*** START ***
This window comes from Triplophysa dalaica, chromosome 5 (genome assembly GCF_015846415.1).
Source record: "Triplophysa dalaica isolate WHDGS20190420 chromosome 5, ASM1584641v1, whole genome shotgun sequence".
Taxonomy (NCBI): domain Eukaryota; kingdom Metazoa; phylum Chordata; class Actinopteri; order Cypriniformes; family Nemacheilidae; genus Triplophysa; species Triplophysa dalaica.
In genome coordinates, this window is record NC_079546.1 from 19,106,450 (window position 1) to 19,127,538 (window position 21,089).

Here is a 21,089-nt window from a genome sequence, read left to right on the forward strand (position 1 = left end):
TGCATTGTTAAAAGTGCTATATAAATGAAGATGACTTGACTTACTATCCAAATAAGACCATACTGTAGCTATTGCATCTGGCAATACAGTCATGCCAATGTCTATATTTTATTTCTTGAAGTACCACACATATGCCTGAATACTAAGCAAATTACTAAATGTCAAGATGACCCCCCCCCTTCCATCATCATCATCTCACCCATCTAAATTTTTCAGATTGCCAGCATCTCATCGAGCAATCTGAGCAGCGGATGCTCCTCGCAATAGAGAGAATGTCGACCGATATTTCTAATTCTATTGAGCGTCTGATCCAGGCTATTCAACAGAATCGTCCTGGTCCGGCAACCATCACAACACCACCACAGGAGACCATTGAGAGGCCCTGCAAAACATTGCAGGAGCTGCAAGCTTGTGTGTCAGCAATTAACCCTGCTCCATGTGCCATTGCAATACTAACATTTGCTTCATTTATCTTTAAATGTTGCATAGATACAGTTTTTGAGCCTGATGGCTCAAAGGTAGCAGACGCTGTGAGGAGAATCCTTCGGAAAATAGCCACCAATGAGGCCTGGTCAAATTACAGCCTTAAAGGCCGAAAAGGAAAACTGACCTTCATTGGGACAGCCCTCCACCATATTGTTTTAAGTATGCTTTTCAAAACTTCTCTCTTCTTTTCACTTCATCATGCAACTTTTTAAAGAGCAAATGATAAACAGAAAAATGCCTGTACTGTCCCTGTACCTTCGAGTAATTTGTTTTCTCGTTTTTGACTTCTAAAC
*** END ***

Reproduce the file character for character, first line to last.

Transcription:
This window comes from Triplophysa dalaica, chromosome 5 (genome assembly GCF_015846415.1).
Source record: "Triplophysa dalaica isolate WHDGS20190420 chromosome 5, ASM1584641v1, whole genome shotgun sequence".
Taxonomy (NCBI): domain Eukaryota; kingdom Metazoa; phylum Chordata; class Actinopteri; order Cypriniformes; family Nemacheilidae; genus Triplophysa; species Triplophysa dalaica.
In genome coordinates, this window is record NC_079546.1 from 19,106,450 (window position 1) to 19,127,538 (window position 21,089).

Here is a 21,089-nt window from a genome sequence, read left to right on the forward strand (position 1 = left end):
TGCATTGTTAAAAGTGCTATATAAATGAAGATGACTTGACTTACTATCCAAATAAGACCATACTGTAGCTATTGCATCTGGCAATACAGTCATGCCAATGTCTATATTTTATTTCTTGAAGTACCACACATATGCCTGAATACTAAGCAAATTACTAAATGTCAAGATGACCCCCCCCCTTCCATCATCATCATCTCACCCATCTAAATTTTTCAGATTGCCAGCATCTCATCGAGCAATCTGAGCAGCGGATGCTCCTCGCAATAGAGAGAATGTCGACCGATATTTCTAATTCTATTGAGCGTCTGATCCAGGCTATTCAACAGAATCGTCCTGGTCCGGCAACCATCACAACACCACCACAGGAGACCATTGAGAGGCCCTGCAAAACATTGCAGGAGCTGCAAGCTTGTGTGTCAGCAATTAACCCTGCTCCATGTGCCATTGCAATACTAACATTTGCTTCATTTATCTTTAAATGTTGCATAGATACAGTTTTTGAGCCTGATGGCTCAAAGGTAGCAGACGCTGTGAGGAGAATCCTTCGGAAAATAGCCACCAATGAGGCCTGGTCAAATTACAGCCTTAAAGGCCGAAAAGGAAAACTGACCTTCATTGGGACAGCCCTCCACCATATTGTTTTAAGTATGCTTTTCAAAACTTCTCTCTTCTTTTCACTTCATCATGCAACTTTTTAAAGAGCAAATGATAAACAGAAAAATGCCTGTACTGTCCCTGTACCTTCGAGTAATTTGTTTTCTCGTTTTTGACTTCTAAAC